PicRights is persecuting websites and bloggers over alleged rights issues – who are they and their agents acting for?

The internet is full of chancers, dare we say bandits, and one who’s laying a claim to such a soubriquet is PicRights, which claims to be a resolution service for people whose copyright has been infringed.

We’ve recently had a number of aggressive approaches from PicRights and others like it (who may be related) about pics we used a decade ago – when MAA’s readers could be counted on a pinhead – purporting to represent the likes of rights owners PA, Reuters and Kodak.

One such missive from a company in Germany, claiming to represent Kodak, banged on about a tiny, single image and claimed €1700 euros, the alleged photographer’s usual dues. Rather doubt this. The photographer wasn’t specified and we have no proof it was theirs, whoever he or she may be.

And, of course, the follow-up documentation from messrs Manleys, based in Chester, doesn’t specify who the photographer was either. Are they officially acting for Kodak – I think we should be told.

PicRights’ own claim, allegedly on behalf of Reuters, amounts to £7500 for a dozen or so ancient images which may well have been plucked out of the ether by a kid on work experience. They used a firm in Glasgow, (presumably recognised by the Law Society) to whom we may return.

So there’s something very nasty going on and if you look on the internet you’ll see lots of stories about bloggers and the like being driven to distraction and worse by these characters. They may have organised things so they stay on the right side of the law – thanks to their solicitor friends – but they’re an abomination.

An issue for the likes of Kodak, PA and Reuters I’d say (do they get any money from these claims and what do they feel about extortion?) and the Law Society, which is supposed to uphold the highest standards of English law and its practitioners. Well, supposed to.

Doubtless there’ll be more.

PS PickRights UK resides at a serviced office at 133 Whitechapel High Street. But I doubt you’ll find anyone in.

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About Stephen Foster

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Stephen is a former editor of Marketing Week and London Evening Standard advertising columnist. He wrote City Republic for Brand Republic and is a partner in communications consultancy The Editorial Partnership.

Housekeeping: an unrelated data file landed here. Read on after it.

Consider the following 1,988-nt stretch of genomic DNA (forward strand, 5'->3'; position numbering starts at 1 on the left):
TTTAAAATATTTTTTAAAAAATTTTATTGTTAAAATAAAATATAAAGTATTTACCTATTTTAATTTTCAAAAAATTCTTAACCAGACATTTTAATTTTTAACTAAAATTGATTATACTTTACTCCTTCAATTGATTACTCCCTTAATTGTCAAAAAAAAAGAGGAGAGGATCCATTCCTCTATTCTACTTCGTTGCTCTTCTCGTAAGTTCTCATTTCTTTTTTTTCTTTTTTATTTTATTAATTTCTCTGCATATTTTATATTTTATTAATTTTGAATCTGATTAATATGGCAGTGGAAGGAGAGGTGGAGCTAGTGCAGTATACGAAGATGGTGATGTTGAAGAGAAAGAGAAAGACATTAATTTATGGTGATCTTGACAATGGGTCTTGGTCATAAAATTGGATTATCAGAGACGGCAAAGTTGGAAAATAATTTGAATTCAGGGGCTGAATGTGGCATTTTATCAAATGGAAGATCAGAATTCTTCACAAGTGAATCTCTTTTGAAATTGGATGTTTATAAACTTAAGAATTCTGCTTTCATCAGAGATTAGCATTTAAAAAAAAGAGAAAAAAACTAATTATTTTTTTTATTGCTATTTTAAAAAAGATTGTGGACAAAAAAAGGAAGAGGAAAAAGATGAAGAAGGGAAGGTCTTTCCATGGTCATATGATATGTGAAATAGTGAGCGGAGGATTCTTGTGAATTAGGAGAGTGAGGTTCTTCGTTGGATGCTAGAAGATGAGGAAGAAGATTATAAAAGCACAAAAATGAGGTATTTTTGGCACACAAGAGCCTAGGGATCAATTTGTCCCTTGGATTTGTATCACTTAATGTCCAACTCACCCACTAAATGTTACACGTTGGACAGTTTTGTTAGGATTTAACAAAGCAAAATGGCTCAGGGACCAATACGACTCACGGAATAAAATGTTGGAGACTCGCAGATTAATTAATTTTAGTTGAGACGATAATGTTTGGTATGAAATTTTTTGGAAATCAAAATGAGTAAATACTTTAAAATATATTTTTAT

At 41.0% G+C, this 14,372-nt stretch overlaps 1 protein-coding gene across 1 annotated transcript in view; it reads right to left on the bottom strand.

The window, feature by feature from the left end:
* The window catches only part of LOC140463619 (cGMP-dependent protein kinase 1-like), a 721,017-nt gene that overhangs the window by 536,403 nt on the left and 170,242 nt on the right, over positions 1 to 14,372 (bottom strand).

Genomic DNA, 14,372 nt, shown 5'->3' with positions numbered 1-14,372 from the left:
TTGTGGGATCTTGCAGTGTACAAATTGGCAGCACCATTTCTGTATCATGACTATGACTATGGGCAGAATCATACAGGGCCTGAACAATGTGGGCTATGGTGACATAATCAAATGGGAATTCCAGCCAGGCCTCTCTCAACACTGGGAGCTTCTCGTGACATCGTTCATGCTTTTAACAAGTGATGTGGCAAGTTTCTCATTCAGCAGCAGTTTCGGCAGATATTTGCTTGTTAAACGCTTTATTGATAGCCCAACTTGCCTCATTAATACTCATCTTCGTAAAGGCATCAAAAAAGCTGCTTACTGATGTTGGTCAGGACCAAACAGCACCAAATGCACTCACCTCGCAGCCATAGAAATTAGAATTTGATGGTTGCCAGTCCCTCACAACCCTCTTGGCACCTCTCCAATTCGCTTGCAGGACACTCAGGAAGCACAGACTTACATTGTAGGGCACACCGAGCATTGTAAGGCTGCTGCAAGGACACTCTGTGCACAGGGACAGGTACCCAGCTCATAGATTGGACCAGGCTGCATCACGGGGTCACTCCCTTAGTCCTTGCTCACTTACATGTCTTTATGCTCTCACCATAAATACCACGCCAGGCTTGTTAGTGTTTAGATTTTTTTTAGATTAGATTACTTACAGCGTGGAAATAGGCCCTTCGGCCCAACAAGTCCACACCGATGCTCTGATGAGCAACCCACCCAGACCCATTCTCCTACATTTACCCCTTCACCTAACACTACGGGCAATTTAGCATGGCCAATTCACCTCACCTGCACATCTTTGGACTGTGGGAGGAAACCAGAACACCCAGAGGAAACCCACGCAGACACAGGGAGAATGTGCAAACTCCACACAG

4 comments

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    Thanks for this. I have been caught by these people for a picture by the AFP I used two years and a half ago in a blog on my website which was hidden from view months ago. I paid a “fine” of £79. I am very angry about your revelations, is it legal? This is extorsion. Please, tell us more about this and how we can get more information about these people. Thanks again.

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    Still finding out Catherine. Thought they were legit at first too. What we’d like to know is whether the people they purport to be representing actually hired them in the first place. Good luck.

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    Unfortunately Burness Paull LLP have a PicRights Team and they’re chasing us by email and letter for a single photo we used in a newsletter 10 years ago! They want £400!!

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    My family business have been barraged with emails from PicRights UK for demands for £506 for the last several months and yesterday received a Solicitors letter from Scotland with similar demands. The image complained of is not the image owned by PA images so we have stood our ground and engaged in our own due diligence of PicRights which reveals that only a few days ago they changed their name to Newco SM1 describing their business activities as ” Management Consultancy Activities other than financial management from the same address.
    Interestingly none of the PicRights companies have been registered with the UK Information Commissioners Office – ICO and or the Financial Conduct Authority – FCA which suggests they are operating illegally. Looking at their accounts they are not really financially that sound and one wonders why the change of name, perhaps it is to get away from the dozens of complaints on the internet.
    The above is the tip of a very large iceberg so to speak and more will be revealed if and when they decide to take us to court, which are will defend and counter claim .

    The solicitors letter does not display any reference or name for the individual at the firm and surprise surprise the wording and layout is very similar to emails from PicRights and most importantly a settlement agreement they demand we sign is signed by an individual on the behalf of PA Images we believe to irregular.

    I am surprised that an established firm of solicitors have a business relationship with an organisation that is clearly trolling the internet and targeting small businesses with unevidenced claims of this nature, it will be interesting to see what their reaction will be when witness statements and evidence are requested to support their case.

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